Last year, we wrote about Bonnaroo and the various trademark registrations obtained by the music and arts festival that takes place each June in Manchester, Tennessee. For the uninitiated, here is my take on Bonnaroo: Over the course of a sweltering weekend in June, nearly 100,000 music lovers converge on a field outside a small town about an hour from Nashville to camp out, listen to music, and generally just have a good time.Melissa and her husband Jason at Bonnaroo 2011
The Bonnaroo lineup is always a diverse one that attracts a unique audience. For example, one year a 79-year-old Loretta Lynnâwearing one of her signature floor-length long-sleeved, flowy sequined gownsâquieted the audience and brought tears to this Trademarkologist's eyes with her rendition of the gospel tune "Where No One Stands Alone." Mere hours later, Eminem took to the stage with his own genre of music amidst a raucous crowd. The 2015 lineup is as eclectic as ever, featuring classic rocker Billy Joel alongside EDM performer Deadmau5.
I could tell you some amazing stories from my experiences at Bonnaroo but, well, they just don't translate well in print, especially print published by my employer. So, instead, I would like to tell you about the back story of Bonnaroo. It all started with Itchycoo.
I first learned of Itchycoo a few years ago at Bonnaroo while I was waiting in the line to enter Centeroo, the main venue. A local man enlightened me about the precursor festival as he proudly showed off a tattoo depicting the Itchycoo logo, a brightly colored parrot.(Image Courtesy of Wayback Machine)
He told me that Bonnaroo used to be called Itchycoo. I was intrigued, so I dug a little deeper. As it turns out, the Itchycoo-tattooed man was half right.
Itchycoo Park was a 1999 music festival that took place inâyou guessed itâManchester, Tennessee. By all accounts, it was an epic failure. The lineup was stellar, featuring acts such as Rick Springfield, The Outfield, Sammy Hagar, Iron Butterfly, and Styx. Nevertheless, Itchycoo was a spectacular disaster. Promoters had hoped to draw a crowd of 80,000 but, alas, a meager 19,000 tickets were sold. Itchycoo went broke even before the weekend concluded, prompting event staff to leave mid-shift because it was apparent their labor would go unpaid.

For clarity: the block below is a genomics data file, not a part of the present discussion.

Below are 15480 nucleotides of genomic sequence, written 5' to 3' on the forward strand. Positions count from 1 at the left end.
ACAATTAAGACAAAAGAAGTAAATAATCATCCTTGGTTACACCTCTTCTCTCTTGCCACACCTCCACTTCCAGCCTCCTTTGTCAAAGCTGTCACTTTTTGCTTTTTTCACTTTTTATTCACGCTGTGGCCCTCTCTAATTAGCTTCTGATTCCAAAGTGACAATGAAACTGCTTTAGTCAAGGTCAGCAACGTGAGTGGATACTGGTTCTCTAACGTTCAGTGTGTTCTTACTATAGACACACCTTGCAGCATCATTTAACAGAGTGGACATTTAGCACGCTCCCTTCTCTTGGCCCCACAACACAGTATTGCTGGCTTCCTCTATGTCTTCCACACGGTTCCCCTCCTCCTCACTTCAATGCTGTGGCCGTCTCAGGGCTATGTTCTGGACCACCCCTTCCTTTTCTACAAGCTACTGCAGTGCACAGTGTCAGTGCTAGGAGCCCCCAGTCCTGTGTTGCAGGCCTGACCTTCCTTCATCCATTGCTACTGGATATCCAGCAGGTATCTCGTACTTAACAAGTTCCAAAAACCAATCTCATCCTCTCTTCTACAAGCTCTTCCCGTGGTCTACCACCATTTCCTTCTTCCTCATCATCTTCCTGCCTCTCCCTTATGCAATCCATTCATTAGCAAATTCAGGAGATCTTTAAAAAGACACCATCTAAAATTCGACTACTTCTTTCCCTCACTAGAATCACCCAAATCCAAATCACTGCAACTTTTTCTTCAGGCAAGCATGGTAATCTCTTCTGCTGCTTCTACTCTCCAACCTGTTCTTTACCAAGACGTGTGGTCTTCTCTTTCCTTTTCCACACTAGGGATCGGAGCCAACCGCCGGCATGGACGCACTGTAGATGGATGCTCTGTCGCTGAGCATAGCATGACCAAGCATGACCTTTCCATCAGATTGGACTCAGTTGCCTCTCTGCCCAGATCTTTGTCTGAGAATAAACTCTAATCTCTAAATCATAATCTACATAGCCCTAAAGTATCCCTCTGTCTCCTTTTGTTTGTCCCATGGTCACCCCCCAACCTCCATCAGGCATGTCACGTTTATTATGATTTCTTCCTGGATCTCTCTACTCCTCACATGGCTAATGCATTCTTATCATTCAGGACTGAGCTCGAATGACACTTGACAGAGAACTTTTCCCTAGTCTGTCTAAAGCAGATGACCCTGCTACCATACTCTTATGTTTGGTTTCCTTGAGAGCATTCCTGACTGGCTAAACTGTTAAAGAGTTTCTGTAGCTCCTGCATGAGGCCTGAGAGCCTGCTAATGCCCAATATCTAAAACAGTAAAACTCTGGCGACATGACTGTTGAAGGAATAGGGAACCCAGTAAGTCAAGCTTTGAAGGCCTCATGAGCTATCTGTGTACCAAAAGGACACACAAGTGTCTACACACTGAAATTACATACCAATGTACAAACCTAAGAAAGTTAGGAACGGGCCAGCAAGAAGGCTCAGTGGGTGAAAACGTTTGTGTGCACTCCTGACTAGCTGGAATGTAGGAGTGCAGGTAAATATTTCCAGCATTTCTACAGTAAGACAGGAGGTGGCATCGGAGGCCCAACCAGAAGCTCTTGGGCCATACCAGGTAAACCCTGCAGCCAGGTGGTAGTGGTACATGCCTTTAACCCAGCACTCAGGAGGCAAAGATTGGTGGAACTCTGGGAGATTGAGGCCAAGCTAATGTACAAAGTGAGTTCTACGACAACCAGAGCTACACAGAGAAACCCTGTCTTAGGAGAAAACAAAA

Two years later, when the promoters of a new music festival were investigating potential locations, the Itchycoo farm site caught their attention. It was an ideal location but, because Itchycoo had left a bad taste in the mouths of so many, the interest was initially met with significant resistance. The promoters thus learned the importance of brand distinction.
When selecting a brand, it is always a good idea to be distinctive. But brand distinction can be absolutely critical in such situations as this, where a known brand's poor reputation may be imputed on your brand because of similarities in offerings. In this case, because concert promoters desired to host a music festival on the same grounds where another music festival had recently imploded, it was of utmost importance that the brands be distinguished to overcome the stigma associated with Itchycoo.
Needless to say, the Bonnaroo brand distinction campaign was a successful one. So successful, in fact, that no one associates Itchycoo with Bonnaroo anymore. Well, no one but the Itchycoo-tattooed man. And, really, can you blame him? After all, if you have a brightly colored, eye-catching emblem from a failed music festival permanently etched on your arm for all the world to see, isn't your only real choice to try to convince others that it is a cool throwback tattoo?
Finally, check out this recap of Bonnaroo 2014. Fair warning: you're going to want to start planning your trip to The Farm June 11-14, 2015 after watching this.
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